Glance at Monday night’s Bulls-Pistons box score and it shows Dwyane Wade had five assists.
Before the game, the veteran guard posted his most important one.
“(Wade) came to me and said, ‘Niko, we’re going to try to find you in the corner because it’s an easy 3-pointer you can make so it gives you confidence,'” Nikola Mirotic related after practice Tuesday at the Advocate Center. “And he found me. It was the first 3-pointer I made. That was good of him.”
The Bulls are a completely different offensive team when Mirotic and Doug McDermott make shots and provide spacing. Both scored 13 points in the blowout victory over the Pistons, combining to shoot 4-for-9 from 3-point range.
Mirotic, who had been benched for the previous two games for the first time in his three-year NBA career, sank three 3-pointers.
Now the trick is building on such a performance. And Mirotic knows it.
“I need to find a way to be consistent. That’s what I’m missing,” he said. “I just need to enjoy basketball, play my basketball. Sometimes I put too much pressure on myself.
“I know what I can do. I know my strengths. I know my weaknesses. The most important thing, do what they ask me to do. Space the floor, shoot when I’m open.
“Sometimes I know I can do something different, but it’s what the team needs.”
That last line might mark the first time Mirotic has acknowledged publicly that he’s more effective when he’s not limited to spot-up shooting. Flash back to March 2015, when Mirotic led the NBA in fourth-quarter scoring as a rookie. He made plays off the dribble and in the post.
The problem is, with primary ballhandlers such as Wade, Jimmy Butler and Rajon Rondo, Mirotic’s role for this team is mostly to be a floor spacer. Asked if making plays off the dribble makes him a more effective spot-up shooter, Mirotic took the high road.
“I feel this is the perfect place for me,” he said. “I feel I can improve as a player and I’m very happy to be part of this team. I’m just now hoping and working to improve each day. It’s on me. I know I can do it.”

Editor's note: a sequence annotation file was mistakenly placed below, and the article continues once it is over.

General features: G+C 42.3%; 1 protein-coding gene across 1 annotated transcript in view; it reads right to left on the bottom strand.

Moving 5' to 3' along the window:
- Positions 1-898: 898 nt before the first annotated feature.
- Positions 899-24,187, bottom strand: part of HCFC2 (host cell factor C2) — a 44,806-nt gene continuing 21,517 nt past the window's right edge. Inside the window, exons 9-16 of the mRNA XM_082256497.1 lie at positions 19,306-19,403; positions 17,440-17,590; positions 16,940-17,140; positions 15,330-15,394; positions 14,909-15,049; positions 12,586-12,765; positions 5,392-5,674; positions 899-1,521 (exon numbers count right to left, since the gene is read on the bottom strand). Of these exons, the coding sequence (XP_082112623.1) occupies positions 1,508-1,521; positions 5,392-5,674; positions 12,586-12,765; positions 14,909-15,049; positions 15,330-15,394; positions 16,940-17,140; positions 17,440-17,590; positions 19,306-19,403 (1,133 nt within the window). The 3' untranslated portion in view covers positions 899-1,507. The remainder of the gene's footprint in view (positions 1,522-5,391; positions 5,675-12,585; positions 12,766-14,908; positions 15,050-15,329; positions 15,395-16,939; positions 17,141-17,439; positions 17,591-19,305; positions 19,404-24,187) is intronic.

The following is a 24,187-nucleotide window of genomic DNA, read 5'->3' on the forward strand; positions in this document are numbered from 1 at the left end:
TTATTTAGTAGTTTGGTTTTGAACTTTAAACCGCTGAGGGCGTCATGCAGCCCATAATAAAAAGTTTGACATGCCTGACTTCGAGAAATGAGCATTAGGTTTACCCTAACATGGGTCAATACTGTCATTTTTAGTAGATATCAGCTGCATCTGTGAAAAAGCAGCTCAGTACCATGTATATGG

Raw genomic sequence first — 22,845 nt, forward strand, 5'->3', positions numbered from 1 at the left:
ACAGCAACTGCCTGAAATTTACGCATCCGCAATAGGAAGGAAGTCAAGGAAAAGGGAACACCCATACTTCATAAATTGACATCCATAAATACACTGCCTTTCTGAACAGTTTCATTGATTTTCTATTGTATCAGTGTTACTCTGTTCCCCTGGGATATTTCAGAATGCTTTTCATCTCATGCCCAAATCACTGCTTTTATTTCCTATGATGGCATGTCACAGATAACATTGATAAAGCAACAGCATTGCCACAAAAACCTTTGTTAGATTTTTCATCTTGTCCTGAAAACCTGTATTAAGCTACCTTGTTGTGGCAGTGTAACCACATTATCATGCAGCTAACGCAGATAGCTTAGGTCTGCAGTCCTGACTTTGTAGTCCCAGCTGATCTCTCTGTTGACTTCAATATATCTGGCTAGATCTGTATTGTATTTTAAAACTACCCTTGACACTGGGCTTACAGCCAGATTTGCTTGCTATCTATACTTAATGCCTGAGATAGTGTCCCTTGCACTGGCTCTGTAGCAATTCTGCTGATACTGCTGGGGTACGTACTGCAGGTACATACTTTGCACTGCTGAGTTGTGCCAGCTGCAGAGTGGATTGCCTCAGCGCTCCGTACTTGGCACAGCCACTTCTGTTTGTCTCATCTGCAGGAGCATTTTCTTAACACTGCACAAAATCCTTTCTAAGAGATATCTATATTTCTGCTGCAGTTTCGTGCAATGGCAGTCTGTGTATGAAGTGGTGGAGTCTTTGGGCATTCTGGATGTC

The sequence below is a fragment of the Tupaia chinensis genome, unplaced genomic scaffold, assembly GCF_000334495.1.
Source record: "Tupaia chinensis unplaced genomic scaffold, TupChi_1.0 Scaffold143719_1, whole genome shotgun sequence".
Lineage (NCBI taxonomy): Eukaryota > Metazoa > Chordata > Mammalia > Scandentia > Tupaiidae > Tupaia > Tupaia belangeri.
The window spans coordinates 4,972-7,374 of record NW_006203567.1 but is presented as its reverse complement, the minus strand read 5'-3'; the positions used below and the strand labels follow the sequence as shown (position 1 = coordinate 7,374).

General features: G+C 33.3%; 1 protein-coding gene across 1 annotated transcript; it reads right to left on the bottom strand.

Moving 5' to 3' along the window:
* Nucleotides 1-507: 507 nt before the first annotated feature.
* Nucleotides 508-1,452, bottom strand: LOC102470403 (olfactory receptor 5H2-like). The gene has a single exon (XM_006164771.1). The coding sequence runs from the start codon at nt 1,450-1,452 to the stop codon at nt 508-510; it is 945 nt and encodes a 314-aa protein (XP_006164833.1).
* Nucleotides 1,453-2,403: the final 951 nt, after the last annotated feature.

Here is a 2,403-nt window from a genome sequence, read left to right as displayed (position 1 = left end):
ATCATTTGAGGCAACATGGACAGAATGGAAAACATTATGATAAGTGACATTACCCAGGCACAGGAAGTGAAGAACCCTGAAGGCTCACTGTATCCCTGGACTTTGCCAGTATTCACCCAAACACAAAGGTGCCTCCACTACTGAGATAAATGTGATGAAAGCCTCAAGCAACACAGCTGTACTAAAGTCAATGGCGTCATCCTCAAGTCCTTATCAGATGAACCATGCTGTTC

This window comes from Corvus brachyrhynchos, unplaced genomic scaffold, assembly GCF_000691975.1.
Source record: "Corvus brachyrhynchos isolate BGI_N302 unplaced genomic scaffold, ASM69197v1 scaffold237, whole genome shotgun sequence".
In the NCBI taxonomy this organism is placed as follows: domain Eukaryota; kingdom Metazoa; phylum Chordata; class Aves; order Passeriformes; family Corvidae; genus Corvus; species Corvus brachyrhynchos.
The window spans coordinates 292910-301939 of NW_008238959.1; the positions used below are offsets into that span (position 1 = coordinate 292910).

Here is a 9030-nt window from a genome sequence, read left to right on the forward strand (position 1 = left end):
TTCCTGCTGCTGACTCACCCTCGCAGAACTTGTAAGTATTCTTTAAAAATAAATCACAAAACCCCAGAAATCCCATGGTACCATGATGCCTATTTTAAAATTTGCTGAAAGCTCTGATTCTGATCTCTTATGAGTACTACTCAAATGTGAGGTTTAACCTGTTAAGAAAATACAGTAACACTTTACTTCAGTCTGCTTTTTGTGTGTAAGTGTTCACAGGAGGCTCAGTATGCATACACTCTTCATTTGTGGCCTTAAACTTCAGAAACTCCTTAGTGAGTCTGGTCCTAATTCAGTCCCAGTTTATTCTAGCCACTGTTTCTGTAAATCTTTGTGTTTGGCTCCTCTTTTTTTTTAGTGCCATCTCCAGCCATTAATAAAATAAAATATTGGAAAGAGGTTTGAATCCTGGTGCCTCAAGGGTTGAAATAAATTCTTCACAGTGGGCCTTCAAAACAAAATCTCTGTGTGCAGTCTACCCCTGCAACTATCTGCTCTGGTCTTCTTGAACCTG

The Bulls need any kind of contribution from Mirotic and McDermott they can get. Coach Fred Hoiberg said teammates did a better job Monday of seeking out McDermott in transition. Increasing his 3-point attempts has been a focus in practice.
“Still trying to get my rhythm and legs from the injury and have come a long way,” McDermott said, citing 12 games he missed because of a second concussion. “Our best games of the year are when we share the ball. Our bench feeds off that.”
Mirotic admitted he took the benching hard. Hoiberg can relate.
“You’re talking to a guy that got taken out of the lineup a lot,” Hoiberg said. “You just keep working and be ready when your name’s called. Niko did a good job with that, and our guys did a good job of finding him after he hit a couple shots to keep him going.”
Added Mirotic: “I spent a lot of hours working and my mind was clear. When I came back to the court, I played simple basketball. Don’t rush. I didn’t have anything to prove to anyone, just try to enjoy. I put the pressure away and prepared myself.”
At any point during his struggles, did Mirotic’s mind drift to the unthinkable. You know, shaving his magnificent beard?
“Never,” Mirotic said, smiling. “I know the power’s in the beard.”